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Study shows a 70% excess of maternal deaths in Brazil during the pandemic


Fiocruz Amazônia


An unpublished study led by Fiocruz Amazônia evaluated the excess maternal deaths in Brazil during the first 15 months of the COVID-19 pandemic. Epidemiologist Jesem Orellana, of the Leônidas and Maria Deane Institute (ILMD/Fiocruz Amazônia), together with researchers from Brazilian, Colombian and North-American universities, showed the very worrying increase in maternal deaths in Brazil, especially during the trimester from March to May 2021, the most critical phase of the second wave of the COVID-19 pandemic, in all age groups and in all regions of the country.

During the five consecutive trimesters evaluated in the study, from March 2020 to May 2021, 3,291 maternal deaths were identified in Brazil, resulting in 70% excess deaths or 1,353 maternal deaths beyond the expected numbers. The North Region, one of the most vulnerable in the country, was the only one in which an excess of maternal deaths in the 37-49 years age group was observed in the five trimesters under study. In addition, in the South Region an explosive situation was observed in maternal deaths in the March to May 2021 trimester, especially among women from 37 to 49 years old, with a markedly high increase of 375% in excessive maternal mortality.

The study was based on official mortality data from the Brazilian Ministry of Health and on a contrafactual analysis methodology (it counterposes what was observed in the pandemic and what was to be expected without the pandemic). “We know that the direct impact of the pandemic on mortality by COVID-19 resulted in more than 687,000 known deaths in Brazil, placing the country in a definite second place worldwide in the number of deaths by the disease. In Brazil, misinformation regarding the use of clinically ineffective drugs to prevent or treat COVID-19, and even the rejection of scientific evidence for the use of masks, social distancing and even the efficacy and safety of vaccines made it very difficult to implement public health measures to mitigate the effects of the pandemic”, explains Orellana, who coordinates the Laboratory of Modeling in Statistics, Geoprocessing and Epidemiology (Legepi) of Fiocruz Amazônia.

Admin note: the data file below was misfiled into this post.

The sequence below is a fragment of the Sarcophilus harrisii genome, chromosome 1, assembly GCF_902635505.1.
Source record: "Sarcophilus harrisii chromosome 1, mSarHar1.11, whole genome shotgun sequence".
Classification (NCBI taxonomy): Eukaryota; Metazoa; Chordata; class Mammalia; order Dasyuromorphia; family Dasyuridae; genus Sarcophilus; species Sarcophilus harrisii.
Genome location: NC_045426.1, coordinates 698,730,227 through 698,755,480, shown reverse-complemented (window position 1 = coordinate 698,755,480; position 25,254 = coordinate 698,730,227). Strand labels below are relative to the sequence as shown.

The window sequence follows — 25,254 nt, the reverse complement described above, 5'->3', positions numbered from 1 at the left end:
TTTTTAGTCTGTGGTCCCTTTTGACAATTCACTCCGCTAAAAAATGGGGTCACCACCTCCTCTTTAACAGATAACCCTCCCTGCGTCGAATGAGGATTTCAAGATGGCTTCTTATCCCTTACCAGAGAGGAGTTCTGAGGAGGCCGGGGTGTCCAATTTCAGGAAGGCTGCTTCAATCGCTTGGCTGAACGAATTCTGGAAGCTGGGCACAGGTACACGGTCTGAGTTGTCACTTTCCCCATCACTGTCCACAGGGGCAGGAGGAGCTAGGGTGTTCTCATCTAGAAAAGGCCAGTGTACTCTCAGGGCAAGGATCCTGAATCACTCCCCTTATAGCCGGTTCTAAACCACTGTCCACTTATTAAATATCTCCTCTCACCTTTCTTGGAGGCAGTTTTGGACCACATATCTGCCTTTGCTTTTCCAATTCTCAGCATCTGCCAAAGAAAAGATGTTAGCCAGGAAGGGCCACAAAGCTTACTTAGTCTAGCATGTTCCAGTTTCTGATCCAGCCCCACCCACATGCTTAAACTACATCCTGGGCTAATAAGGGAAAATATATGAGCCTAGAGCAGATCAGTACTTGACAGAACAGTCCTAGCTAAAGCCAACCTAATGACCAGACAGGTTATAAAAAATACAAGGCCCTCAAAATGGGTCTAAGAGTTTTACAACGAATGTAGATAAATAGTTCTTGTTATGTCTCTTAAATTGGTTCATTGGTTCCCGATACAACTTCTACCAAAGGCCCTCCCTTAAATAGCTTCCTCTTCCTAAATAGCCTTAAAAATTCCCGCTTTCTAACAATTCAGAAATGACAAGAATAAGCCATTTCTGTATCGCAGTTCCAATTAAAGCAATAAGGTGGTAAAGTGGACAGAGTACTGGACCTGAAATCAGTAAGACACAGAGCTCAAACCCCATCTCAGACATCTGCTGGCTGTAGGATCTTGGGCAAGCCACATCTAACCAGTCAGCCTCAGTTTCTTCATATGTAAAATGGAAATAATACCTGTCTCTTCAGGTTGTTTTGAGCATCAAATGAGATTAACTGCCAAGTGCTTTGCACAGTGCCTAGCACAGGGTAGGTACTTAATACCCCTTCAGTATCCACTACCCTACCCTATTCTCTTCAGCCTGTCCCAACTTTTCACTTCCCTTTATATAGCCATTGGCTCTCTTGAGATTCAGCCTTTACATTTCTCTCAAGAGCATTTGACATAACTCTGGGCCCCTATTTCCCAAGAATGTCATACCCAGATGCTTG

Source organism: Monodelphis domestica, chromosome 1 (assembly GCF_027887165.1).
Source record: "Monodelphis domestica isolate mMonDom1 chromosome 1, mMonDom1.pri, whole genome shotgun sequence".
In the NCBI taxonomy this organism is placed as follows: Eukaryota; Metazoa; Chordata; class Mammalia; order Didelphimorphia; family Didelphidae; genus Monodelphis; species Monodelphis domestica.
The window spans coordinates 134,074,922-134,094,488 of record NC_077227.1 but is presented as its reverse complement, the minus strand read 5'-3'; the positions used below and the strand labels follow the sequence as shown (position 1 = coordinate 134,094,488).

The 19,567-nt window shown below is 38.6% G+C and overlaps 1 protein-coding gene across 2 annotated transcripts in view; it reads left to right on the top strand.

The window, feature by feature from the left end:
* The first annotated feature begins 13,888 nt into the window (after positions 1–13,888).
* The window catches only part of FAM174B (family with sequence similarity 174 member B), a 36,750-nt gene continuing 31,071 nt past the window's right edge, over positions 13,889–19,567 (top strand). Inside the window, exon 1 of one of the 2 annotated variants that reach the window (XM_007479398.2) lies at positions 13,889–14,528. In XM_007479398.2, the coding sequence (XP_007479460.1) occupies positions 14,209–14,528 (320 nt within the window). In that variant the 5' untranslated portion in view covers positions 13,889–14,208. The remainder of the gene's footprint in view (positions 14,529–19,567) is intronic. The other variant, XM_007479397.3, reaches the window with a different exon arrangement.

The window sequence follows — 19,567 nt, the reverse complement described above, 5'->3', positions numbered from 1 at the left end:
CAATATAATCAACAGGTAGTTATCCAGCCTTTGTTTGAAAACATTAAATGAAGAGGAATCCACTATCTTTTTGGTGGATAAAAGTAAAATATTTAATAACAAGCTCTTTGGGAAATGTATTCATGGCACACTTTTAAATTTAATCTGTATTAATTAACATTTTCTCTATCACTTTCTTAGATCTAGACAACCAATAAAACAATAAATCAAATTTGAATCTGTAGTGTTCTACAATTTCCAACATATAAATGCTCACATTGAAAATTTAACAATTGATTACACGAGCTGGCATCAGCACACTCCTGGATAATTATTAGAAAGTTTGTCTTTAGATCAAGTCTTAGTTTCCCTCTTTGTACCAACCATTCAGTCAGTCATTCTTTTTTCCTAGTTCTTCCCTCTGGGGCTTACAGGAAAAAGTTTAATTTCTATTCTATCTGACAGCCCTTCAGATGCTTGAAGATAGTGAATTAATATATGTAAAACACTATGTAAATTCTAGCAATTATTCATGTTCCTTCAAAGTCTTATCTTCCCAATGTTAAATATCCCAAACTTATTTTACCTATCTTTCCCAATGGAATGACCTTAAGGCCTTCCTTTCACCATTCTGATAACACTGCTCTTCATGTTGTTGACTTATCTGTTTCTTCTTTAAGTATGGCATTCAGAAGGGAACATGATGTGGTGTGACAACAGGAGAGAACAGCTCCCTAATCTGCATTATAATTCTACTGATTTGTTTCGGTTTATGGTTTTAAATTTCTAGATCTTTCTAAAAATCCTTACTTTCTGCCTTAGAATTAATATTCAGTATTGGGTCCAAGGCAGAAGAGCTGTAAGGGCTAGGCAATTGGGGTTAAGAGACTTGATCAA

In the paper titled Excess maternal mortality in Brazil: Regional inequalities and trajectories during the COVID-19 epidemic, the authors explain this relation and show results not yet explored in the country. The authors concluded that there has been a marked excess maternal mortality rate in Brazil and that its trajectories during the period of time under study were regionally heterogeneous, with consistently more substantial impacts during the most acute periods of the pandemic. This reflects not only socioeconomic inequalities and heterogenous access to health services prior to the pandemic, but also a worsening of these issues, especially in the North and North East Regions. The paper has been accepted for publication on Plos One.

“The high rate of maternal deaths observed in Brazil reflects fully preventable deaths, given the deterioration of suitable access to health services and of the quality of the services provided to pregnant and puerperal women, and it also suggests a worsening of social and regional inequalities. The study also suggests that the delay in the inclusion of pregnant and puerperal women among the priority groups for vaccination, in mid-May 2021, the subsequent and mistaken suspension of vaccination for women of these groups who had no morbidities, as well as the slow vaccination against COVID-19 in the remaining population during explosive dissemination of the Gamma variant, may have contributed for the exceptionally high number of preventable maternal deaths in Brazil, highlighting the urgent need to perfect maternal-infant health policies during a sanitary crisis”, ponders the epidemiologist.

Finally, the researcher considers that the general pattern of excess maternal deaths reinforces the dramatic development of the epidemic in Brazil. This compromises Brazil’s efforts in previous years to achieve the Sustainable Development Goals (SDGs), which aimed to further reduce maternal mortality and ensure universal access to high-quality services and reproductive health for women by 2030.

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